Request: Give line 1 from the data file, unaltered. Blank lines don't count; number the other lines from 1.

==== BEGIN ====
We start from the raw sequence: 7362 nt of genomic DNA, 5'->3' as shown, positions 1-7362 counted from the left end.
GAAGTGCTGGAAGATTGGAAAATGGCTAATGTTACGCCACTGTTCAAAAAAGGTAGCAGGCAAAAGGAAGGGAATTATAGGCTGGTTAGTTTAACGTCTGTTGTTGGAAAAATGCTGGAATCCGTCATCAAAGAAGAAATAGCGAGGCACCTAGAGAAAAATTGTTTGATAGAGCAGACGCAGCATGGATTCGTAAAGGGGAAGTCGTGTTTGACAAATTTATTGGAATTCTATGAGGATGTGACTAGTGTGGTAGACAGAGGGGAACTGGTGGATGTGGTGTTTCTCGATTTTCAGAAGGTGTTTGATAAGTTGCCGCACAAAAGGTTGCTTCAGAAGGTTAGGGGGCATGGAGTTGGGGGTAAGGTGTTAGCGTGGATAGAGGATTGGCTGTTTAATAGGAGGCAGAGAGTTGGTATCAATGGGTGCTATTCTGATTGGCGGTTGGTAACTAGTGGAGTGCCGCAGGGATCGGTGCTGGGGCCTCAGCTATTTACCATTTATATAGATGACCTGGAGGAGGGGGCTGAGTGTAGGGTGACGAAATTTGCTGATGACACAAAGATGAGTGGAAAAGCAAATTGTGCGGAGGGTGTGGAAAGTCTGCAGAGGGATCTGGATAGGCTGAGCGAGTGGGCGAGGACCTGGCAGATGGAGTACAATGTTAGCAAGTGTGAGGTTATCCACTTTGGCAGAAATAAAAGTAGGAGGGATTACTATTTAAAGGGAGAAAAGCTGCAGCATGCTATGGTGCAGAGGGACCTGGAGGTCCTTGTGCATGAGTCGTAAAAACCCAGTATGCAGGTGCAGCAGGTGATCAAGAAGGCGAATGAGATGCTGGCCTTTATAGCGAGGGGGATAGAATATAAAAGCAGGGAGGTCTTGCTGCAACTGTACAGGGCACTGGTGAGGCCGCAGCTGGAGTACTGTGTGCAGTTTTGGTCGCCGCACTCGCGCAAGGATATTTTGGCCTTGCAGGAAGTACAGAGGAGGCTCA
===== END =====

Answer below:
We start from the raw sequence: 7362 nt of genomic DNA, 5'->3' as shown, positions 1-7362 counted from the left end.